UPDATE: An assailant who opened fire on a packed New York City subway train last year, wounding 10 commuters and igniting underground terror, admitted on Tuesday, Jan. 3 that he intended to cause mass harm.
No one was killed in the horrific attack by Frank James, 63, which left victims strewn across a smoky 36th Street platform in the Sunset Park section of Brooklyn at the height of the April 12 morning rush.
Rather than risk the consequences of a guilty verdict at a jury trial, James took a deal from prosecutors.
The heavyset and balding domestic terrorist -- who'd dubbed himself the “Prophet of Doom" in an online post -- pleaded guilty in a federal courtroom in Brooklyn on Tuesday to 10 counts of committing an attack or other violence against a mass transportation system.
James had been raised in the Bronx and lived in several cities -- Newark, NJ, Philadelphia, Chicago and Milwaukee, among them. He already had a criminal record in New Jersey and New York, authorities said at the time.
He'd also posted several social media videos in the weeks before the shooting about authorities' inability to handle crime in the New York City subway system.
James reached Brooklyn that fateful morning in a rented U-Haul van after staying at an Airbnb in Philadelphia, federal authorities said.
He boarded the N train bound for Manhattan at the Kings Highway station with a Glock 17 pistol he legally purchased in Ohio, a smoke bomb and a gas mask, they said at the time.
James had disguised himself in an orange reflective jacket and yellow hard hat to look like a Metropolitan Transportation Authority (MTA) employee.
He ignited the smoke bomb somewhere between the 59th and 36th street stations, they said.
James then donned the mask and started shooting at the riders who'd huddled together at the other end of the subway car.
James unloaded nearly three dozen bullets in what became one of the worst attacks on a city subway in years. Then he fled the scene.
James has claimed that he didn't intend to kill anyone, a contention that federal prosecutors vehemently disputed.
“The government would prove beyond a reasonable doubt that [James] fired with the intent to kill,” Assistant U.S. Attorney Sara Winik told Judge William F. Kuntz. “[James] intended to inflict maximum damage at the height of rush hour.”
For his part, James told a U.S. District Court judge on Tuesday that his intent was to "cause serious bodily injury to the people on the train."
James was captured in the East Village in Manhattan, ending a 31-hour manhunt, after several people -- himself, among them -- called Crime Stoppers.
Law enforcement officers also seized ammo and weapons parts -- including a threaded 9mm pistol barrel made for silencers -- a high-capacity rifle magazine, a Taser and a blue smoke cannister.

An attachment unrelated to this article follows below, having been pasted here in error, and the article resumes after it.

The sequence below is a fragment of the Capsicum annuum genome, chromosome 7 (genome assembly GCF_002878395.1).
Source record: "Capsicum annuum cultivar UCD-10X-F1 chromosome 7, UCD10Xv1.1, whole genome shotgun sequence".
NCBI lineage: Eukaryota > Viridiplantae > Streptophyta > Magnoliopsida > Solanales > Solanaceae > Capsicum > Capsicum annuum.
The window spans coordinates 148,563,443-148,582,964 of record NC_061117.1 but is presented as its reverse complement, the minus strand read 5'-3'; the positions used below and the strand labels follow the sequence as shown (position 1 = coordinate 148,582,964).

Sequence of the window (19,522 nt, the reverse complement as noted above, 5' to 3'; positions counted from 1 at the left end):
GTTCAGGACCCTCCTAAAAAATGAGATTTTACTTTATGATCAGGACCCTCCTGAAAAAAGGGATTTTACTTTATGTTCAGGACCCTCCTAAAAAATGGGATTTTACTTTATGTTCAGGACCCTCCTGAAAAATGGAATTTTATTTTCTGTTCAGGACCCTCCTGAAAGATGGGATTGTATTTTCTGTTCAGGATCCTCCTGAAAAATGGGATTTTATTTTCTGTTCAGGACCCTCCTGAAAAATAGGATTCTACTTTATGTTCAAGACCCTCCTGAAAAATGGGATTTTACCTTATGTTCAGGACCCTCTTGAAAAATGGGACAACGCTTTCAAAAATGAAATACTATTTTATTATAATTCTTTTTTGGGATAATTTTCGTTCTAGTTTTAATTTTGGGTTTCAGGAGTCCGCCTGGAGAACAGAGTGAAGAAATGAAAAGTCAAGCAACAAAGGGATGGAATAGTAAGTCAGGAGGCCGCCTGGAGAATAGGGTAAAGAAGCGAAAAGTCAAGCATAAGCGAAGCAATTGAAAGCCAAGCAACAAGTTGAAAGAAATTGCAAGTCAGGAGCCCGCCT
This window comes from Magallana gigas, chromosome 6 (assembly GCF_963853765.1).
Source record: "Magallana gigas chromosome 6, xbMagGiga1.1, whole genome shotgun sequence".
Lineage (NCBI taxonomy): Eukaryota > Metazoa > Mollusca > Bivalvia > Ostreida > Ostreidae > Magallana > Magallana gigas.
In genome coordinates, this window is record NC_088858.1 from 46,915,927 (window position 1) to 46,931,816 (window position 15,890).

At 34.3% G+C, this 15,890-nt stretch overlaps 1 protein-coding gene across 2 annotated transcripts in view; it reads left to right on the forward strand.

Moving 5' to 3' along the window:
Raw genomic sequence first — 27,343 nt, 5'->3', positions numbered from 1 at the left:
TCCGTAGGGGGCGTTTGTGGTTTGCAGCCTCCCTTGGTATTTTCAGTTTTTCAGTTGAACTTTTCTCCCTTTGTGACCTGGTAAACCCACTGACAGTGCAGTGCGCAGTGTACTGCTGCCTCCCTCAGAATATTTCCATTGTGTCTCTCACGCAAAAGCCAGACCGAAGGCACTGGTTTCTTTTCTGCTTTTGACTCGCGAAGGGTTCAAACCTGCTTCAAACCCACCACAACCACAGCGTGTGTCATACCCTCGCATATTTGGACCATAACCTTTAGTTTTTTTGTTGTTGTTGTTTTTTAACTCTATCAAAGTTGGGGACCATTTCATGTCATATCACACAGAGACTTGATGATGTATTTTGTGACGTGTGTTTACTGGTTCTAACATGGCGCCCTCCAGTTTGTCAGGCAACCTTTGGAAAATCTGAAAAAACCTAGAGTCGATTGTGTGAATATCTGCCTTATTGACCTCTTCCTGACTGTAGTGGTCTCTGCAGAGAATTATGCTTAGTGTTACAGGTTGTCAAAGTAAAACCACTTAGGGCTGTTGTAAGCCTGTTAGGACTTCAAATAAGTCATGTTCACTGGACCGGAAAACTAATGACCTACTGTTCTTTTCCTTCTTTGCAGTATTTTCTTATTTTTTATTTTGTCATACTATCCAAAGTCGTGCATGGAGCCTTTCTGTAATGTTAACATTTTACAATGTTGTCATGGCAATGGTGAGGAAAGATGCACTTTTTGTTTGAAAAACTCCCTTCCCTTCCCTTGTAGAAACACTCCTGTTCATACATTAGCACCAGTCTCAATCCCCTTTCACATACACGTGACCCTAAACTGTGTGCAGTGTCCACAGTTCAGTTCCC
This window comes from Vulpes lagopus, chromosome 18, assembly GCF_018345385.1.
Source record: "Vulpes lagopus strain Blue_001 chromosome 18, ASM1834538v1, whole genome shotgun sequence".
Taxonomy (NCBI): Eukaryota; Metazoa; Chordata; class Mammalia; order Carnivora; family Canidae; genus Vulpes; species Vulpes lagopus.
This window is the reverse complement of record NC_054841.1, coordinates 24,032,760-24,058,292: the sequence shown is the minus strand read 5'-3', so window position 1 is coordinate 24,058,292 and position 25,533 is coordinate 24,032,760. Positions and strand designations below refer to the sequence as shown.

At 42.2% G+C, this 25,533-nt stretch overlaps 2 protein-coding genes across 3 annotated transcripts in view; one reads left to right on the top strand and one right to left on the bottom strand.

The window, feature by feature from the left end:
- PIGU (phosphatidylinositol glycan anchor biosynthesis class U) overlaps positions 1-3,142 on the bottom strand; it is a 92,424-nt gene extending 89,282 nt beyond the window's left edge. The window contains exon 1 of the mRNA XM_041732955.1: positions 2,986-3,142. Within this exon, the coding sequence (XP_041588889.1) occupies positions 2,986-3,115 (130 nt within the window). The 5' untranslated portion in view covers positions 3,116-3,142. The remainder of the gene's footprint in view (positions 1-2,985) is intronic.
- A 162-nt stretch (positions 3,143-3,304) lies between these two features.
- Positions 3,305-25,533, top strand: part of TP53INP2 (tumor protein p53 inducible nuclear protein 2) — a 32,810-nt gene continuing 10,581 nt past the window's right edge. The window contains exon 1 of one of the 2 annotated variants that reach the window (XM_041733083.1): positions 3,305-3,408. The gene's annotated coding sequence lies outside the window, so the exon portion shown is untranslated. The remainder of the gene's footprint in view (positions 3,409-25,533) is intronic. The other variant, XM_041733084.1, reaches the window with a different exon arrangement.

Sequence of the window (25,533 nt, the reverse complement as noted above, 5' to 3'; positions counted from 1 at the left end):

“The victims of this reprehensible attack deserved and received justice,” MTA Communications Director Tim Minton said Tuesday. “We hope this perpetrator will never again be free to hurt innocent people.”
Breon S. Peace, who's the U.S. attorney for the Eastern District of New York, said he hoped the outcome served multiple purposes.
“James’s crimes of violence have been met with swift justice,” he said. “This guilty plea is an important step towards holding James fully accountable and helping the victims of the defendant’s violence and our great city heal.”
“As described in court filings, the defendant set off a smoke bomb in a New York City subway car and then fired a handgun more than 30 times, striking ten innocent passengers,” U.S. Attorney General Merrick B. Garland added. “Today’s guilty plea demonstrates that the Justice Department will work relentlessly to hold accountable those who engage in mass violence and terrorize our communities.”
James faces possible life in federal prison -- which doesn't have parole -- although that's can't be certain given the many variables in U.S. sentencing guidelines.
He's most likely looking at a minimum of 32 years given what appears to be his fully accepting responsibility, prosecutors contended. It would be 40 years to life if he didn't, they said.
His defense lawyers, who said James suffers from a mental illness, countered that the range should be roughly 16½ to 19 years under the guidelines.
James “has accepted responsibility for his crimes since he turned himself in to law enforcement," public defenders Mia Eisner-Grynberg and Amanda David said in a joint statement after the plea hearing.
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